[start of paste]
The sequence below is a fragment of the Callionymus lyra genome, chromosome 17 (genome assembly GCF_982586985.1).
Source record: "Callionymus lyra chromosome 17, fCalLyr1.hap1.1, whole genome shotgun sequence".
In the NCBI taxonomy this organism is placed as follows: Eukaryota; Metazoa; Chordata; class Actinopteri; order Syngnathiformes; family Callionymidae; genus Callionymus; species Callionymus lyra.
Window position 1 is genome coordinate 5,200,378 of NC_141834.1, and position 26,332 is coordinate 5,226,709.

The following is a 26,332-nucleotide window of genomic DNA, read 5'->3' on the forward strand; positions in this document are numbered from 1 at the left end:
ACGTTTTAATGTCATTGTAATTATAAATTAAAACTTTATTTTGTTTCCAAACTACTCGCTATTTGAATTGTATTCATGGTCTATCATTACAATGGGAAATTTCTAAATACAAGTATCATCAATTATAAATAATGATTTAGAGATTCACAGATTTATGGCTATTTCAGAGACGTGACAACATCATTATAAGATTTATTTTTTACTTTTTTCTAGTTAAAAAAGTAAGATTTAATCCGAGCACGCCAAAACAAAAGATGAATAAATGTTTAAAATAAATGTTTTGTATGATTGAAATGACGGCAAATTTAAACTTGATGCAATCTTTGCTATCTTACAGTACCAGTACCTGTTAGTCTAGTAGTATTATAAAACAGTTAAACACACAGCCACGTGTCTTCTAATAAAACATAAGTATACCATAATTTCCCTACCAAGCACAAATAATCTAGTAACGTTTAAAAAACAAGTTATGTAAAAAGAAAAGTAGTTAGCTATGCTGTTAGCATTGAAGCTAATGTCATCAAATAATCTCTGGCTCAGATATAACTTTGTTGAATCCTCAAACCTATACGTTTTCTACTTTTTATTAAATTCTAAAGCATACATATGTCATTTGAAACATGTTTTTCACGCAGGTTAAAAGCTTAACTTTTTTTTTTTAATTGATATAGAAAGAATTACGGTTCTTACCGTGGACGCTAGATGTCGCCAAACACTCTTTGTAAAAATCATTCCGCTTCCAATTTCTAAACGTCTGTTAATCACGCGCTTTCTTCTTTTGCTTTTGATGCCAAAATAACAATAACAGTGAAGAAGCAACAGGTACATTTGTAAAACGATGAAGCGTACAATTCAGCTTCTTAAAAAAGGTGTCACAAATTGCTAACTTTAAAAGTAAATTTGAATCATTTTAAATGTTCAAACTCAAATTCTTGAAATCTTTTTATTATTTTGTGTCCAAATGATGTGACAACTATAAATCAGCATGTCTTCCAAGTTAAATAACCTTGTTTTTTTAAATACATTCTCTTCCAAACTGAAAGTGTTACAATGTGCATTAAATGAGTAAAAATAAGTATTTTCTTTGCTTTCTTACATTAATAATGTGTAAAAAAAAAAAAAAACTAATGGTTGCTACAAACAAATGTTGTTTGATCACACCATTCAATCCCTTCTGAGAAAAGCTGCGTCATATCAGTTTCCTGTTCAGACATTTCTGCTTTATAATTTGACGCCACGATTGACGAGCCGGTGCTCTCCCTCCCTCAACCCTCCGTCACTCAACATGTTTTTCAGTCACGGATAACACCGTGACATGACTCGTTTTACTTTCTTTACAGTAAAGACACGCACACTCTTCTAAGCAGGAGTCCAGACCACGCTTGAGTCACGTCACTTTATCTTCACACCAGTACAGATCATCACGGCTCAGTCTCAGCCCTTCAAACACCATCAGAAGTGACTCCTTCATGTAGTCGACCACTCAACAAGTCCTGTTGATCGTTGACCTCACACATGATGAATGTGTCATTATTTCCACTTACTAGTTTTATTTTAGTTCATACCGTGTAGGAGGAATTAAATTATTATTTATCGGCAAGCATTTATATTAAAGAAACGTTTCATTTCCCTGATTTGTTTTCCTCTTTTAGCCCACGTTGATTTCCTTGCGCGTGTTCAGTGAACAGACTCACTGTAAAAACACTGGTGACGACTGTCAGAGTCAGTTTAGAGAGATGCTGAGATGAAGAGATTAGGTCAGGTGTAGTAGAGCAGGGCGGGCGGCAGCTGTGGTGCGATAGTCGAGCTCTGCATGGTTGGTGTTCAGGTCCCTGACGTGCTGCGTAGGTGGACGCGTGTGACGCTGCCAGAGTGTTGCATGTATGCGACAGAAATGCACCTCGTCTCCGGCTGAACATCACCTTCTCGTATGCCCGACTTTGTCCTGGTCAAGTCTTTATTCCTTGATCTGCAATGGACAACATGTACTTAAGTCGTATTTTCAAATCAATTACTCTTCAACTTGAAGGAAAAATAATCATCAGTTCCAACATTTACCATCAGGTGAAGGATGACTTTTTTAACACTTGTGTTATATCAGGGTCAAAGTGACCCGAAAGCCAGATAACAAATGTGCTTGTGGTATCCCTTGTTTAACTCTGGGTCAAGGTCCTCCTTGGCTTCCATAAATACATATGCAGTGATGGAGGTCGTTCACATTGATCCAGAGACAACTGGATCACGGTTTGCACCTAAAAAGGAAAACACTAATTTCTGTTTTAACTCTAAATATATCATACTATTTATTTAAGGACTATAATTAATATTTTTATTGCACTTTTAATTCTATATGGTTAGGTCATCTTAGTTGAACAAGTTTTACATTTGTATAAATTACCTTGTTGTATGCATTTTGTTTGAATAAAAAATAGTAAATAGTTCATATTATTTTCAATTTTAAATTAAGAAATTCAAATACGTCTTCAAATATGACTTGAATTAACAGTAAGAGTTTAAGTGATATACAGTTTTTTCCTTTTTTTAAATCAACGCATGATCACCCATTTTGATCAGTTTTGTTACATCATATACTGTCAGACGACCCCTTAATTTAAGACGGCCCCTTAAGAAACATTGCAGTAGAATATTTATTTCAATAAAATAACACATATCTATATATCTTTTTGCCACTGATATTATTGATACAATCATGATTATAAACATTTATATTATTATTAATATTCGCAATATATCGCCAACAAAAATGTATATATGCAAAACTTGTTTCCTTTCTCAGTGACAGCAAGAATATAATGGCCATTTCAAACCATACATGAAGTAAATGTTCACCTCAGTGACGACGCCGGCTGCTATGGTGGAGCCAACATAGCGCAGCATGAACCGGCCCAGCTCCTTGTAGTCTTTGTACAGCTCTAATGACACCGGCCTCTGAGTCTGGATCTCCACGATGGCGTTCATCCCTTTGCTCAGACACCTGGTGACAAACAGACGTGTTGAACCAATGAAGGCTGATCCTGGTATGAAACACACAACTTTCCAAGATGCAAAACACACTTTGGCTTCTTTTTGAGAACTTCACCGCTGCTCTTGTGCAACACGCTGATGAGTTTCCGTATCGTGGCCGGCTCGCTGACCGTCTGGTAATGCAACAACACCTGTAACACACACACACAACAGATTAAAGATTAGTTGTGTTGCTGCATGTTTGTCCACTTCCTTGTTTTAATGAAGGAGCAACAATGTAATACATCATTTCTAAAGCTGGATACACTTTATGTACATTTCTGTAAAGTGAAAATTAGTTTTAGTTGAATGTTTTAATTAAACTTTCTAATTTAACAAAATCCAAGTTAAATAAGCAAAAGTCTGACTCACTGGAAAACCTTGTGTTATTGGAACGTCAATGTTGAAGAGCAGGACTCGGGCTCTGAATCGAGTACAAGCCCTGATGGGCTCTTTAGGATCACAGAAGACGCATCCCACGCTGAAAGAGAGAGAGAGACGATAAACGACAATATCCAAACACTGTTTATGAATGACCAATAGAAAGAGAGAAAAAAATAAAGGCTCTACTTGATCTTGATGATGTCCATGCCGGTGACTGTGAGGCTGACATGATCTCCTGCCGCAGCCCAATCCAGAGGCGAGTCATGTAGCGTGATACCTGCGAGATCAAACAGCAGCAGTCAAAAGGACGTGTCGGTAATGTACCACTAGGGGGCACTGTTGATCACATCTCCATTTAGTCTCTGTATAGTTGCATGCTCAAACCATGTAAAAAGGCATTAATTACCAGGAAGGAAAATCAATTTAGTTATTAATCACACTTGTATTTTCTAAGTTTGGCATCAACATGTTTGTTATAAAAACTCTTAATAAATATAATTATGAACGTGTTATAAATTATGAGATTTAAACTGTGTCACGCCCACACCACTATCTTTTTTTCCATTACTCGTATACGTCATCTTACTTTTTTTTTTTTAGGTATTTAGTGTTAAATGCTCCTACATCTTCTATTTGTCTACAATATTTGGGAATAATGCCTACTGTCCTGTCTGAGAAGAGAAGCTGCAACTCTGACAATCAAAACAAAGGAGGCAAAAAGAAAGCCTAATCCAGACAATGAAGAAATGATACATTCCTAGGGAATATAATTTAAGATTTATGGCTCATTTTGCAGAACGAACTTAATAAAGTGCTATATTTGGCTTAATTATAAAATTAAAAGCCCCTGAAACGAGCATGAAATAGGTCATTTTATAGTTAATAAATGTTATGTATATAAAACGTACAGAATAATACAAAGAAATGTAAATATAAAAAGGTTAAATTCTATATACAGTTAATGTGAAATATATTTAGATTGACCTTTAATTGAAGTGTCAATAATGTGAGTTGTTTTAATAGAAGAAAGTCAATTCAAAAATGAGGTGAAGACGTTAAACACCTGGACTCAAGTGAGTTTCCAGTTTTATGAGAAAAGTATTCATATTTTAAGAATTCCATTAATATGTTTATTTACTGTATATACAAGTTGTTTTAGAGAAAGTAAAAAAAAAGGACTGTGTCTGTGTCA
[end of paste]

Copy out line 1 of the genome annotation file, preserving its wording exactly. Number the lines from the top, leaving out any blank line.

The sequence below is a fragment of the Callionymus lyra genome, chromosome 17 (genome assembly GCF_982586985.1).